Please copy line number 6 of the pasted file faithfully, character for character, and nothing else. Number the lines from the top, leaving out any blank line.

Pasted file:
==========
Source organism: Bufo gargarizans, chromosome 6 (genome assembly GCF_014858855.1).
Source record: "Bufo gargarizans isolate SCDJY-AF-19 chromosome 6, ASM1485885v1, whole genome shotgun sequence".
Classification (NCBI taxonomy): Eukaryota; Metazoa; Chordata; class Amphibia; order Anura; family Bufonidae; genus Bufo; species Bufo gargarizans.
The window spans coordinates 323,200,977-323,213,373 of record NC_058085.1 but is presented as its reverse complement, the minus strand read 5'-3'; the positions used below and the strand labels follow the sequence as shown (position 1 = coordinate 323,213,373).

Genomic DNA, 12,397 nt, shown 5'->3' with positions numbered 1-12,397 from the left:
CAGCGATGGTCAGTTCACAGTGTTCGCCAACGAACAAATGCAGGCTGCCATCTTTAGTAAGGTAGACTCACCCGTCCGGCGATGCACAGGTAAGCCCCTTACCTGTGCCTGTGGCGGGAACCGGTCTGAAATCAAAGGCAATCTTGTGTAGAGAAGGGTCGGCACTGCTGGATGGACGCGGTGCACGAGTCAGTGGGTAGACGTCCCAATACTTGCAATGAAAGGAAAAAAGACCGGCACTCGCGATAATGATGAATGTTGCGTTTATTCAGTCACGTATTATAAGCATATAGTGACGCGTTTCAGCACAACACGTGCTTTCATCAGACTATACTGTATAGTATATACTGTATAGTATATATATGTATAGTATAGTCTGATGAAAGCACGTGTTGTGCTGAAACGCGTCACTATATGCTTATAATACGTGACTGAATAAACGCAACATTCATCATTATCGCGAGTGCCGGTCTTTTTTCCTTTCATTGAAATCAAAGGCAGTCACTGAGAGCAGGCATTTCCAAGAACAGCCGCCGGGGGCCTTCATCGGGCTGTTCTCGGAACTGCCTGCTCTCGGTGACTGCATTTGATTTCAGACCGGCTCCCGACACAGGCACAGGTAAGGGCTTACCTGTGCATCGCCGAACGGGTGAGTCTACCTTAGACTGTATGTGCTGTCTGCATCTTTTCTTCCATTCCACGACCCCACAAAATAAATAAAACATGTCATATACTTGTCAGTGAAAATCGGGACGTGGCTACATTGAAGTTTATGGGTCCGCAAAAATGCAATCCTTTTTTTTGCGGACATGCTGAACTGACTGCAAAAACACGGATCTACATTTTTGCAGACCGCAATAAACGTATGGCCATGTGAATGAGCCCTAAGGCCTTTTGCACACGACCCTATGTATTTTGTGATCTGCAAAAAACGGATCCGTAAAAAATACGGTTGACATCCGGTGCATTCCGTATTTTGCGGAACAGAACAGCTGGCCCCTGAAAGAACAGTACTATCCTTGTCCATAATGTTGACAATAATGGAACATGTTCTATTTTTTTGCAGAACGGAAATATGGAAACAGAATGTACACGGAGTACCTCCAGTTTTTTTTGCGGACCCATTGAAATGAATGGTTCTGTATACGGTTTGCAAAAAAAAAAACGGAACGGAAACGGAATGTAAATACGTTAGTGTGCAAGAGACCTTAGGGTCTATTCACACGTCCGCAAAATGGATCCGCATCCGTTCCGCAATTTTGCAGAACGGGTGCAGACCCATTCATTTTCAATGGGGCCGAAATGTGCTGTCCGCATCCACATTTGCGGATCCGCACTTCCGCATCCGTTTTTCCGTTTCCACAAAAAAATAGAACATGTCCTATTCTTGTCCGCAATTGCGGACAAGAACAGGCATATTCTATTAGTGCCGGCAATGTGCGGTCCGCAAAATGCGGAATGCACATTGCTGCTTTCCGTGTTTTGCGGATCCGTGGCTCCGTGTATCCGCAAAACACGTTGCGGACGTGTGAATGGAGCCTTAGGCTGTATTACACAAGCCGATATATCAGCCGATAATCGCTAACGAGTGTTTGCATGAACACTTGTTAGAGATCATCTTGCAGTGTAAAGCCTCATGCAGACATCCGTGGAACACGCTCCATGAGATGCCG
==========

CAGCGATGGTCAGTTCACAGTGTTCGCCAACGAACAAATGCAGGCTGCCATCTTTAGTAAGGTAGACTCACCCGTCCGGCGATGCACAGGTAAGCCCCTTACCTGTGCCTGTGGCGGGAACCGGTCTGAAATCAAAGGCAATCTTGTGTAGAGAAGGGTCGGCACTGCTGGATGGACGCGGTGCACGAGTCAGTGGGTAGACGTCCCAATACTTGCAATGAAAGGAAAAAAGACCGGCACTCGCGATAATGATGAATGTTGCGTTTATTCAGTCACGTATTATAAGCATATAGTGACGCGTTTCAGCACAACACGTGCTTTCATCAGACTATACTGTATAGTATATACTGTATAGTATATATATGTATAGTATAGTCTGATGAAAGCACGTGTTGTGCTGAAACGCGTCACTATATGCTTATAATACGTGACTGAATAAACGCAACATTCATCATTATCGCGAGTGCCGGTCTTTTTTCCTTTCATTGAAATCAAAGGCAGTCACTGAGAGCAGGCATTTCCAAGAACAGCCGCCGGGGGCCTTCATCGGGCTGTTCTCGGAACTGCCTGCTCTCGGTGACTGCATTTGATTTCAGACCGGCTCCCGACACAGGCACAGGTAAGGGCTTACCTGTGCATCGCCGAACGGGTGAGTCTACCTTAGACTGTATGTGCTGTCTGCATCTTTTCTTCCATTCCACGACCCCACAAAATAAATAAAACATGTCATATACTTGTCAGTGAAAATCGGGACGTGGCTACATTGAAGTTTATGGGTCCGCAAAAATGCAATCCTTTTTTTTGCGGACATGCTGAACTGACTGCAAAAACACGGATCTACATTTTTGCAGACCGCAATAAACGTATGGCCATGTGAATGAGCCCTAAGGCCTTTTGCACACGACCCTATGTATTTTGTGATCTGCAAAAAACGGATCCGTAAAAAATACGGTTGACATCCGGTGCATTCCGTATTTTGCGGAACAGAACAGCTGGCCCCTGAAAGAACAGTACTATCCTTGTCCATAATGTTGACAATAATGGAACATGTTCTATTTTTTTGCAGAACGGAAATATGGAAACAGAATGTACACGGAGTACCTCCAGTTTTTTTTGCGGACCCATTGAAATGAATGGTTCTGTATACGGTTTGCAAAAAAAAAAACGGAACGGAAACGGAATGTAAATACGTTAGTGTGCAAGAGACCTTAGGGTCTATTCACACGTCCGCAAAATGGATCCGCATCCGTTCCGCAATTTTGCAGAACGGGTGCAGACCCATTCATTTTCAATGGGGCCGAAATGTGCTGTCCGCATCCACATTTGCGGATCCGCACTTCCGCATCCGTTTTTCCGTTTCCACAAAAAAATAGAACATGTCCTATTCTTGTCCGCAATTGCGGACAAGAACAGGCATATTCTATTAGTGCCGGCAATGTGCGGTCCGCAAAATGCGGAATGCACATTGCTGCTTTCCGTGTTTTGCGGATCCGTGGCTCCGTGTATCCGCAAAACACGTTGCGGACGTGTGAATGGAGCCTTAGGCTGTATTACACAAGCCGATATATCAGCCGATAATCGCTAACGAGTGTTTGCATGAACACTTGTTAGAGATCATCTTGCAGTGTAAAGCCTCATGCAGACATCCGTGGAACACGCTCCATGAGATGCCG